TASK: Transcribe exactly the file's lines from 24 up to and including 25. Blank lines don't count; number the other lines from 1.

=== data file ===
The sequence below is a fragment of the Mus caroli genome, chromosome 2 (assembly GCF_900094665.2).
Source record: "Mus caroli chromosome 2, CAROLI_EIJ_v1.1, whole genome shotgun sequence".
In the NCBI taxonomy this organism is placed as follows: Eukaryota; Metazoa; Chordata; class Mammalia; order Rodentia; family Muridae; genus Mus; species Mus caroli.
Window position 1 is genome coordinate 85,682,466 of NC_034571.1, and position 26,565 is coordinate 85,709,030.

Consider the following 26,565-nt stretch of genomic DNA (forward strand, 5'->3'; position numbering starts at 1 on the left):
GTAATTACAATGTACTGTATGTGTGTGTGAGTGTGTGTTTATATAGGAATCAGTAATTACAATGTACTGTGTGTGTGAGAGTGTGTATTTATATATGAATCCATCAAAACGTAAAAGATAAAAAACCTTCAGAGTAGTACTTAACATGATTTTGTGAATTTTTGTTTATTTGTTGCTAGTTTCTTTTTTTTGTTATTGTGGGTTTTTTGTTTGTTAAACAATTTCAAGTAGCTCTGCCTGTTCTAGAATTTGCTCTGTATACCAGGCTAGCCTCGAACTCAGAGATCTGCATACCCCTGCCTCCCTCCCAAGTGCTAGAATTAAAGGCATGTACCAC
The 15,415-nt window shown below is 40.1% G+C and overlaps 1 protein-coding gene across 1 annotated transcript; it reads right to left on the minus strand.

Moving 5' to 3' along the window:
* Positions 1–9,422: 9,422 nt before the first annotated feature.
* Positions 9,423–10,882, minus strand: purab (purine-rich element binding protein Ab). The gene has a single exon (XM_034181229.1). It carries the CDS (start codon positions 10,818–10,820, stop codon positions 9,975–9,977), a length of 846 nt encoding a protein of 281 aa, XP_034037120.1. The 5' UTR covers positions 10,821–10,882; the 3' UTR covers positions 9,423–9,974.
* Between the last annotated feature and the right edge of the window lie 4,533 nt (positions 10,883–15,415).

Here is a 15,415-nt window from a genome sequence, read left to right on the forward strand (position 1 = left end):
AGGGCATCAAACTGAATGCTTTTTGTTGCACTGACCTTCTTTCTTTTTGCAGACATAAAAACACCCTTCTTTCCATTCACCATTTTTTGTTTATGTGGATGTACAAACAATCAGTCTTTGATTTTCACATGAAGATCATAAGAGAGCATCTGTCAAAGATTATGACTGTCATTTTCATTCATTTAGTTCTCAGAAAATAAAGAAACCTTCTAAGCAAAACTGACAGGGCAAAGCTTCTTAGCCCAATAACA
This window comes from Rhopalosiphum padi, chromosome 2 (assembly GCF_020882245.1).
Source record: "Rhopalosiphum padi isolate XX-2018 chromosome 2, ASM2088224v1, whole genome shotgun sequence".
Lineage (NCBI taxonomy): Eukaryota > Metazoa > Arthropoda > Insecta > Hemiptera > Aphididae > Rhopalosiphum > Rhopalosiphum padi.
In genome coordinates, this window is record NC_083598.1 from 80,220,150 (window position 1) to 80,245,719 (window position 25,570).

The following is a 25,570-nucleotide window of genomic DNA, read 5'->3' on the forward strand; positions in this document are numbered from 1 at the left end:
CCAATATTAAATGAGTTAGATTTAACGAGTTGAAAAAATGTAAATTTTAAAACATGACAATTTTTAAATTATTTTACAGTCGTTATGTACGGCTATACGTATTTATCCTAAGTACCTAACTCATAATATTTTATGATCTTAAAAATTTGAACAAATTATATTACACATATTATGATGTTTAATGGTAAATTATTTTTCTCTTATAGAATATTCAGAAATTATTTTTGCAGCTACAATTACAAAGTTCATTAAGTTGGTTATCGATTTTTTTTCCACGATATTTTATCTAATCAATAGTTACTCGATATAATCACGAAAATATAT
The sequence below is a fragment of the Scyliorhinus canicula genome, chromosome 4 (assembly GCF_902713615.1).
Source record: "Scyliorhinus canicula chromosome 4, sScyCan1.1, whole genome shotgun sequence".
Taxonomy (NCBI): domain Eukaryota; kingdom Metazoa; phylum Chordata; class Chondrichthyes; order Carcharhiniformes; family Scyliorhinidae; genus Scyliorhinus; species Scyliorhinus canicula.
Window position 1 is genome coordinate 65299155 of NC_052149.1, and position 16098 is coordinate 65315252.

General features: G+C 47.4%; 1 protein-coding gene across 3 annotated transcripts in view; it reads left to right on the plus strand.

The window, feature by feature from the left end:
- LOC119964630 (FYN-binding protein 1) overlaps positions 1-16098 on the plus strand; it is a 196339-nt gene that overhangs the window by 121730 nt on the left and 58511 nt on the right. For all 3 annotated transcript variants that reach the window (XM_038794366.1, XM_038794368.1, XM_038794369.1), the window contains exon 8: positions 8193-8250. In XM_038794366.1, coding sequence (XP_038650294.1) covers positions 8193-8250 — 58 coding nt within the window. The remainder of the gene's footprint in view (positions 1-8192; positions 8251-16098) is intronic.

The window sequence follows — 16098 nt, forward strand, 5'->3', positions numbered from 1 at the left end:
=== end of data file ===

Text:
General features: G+C 47.4%; 1 protein-coding gene across 3 annotated transcripts in view; it reads left to right on the plus strand.

The window, feature by feature from the left end: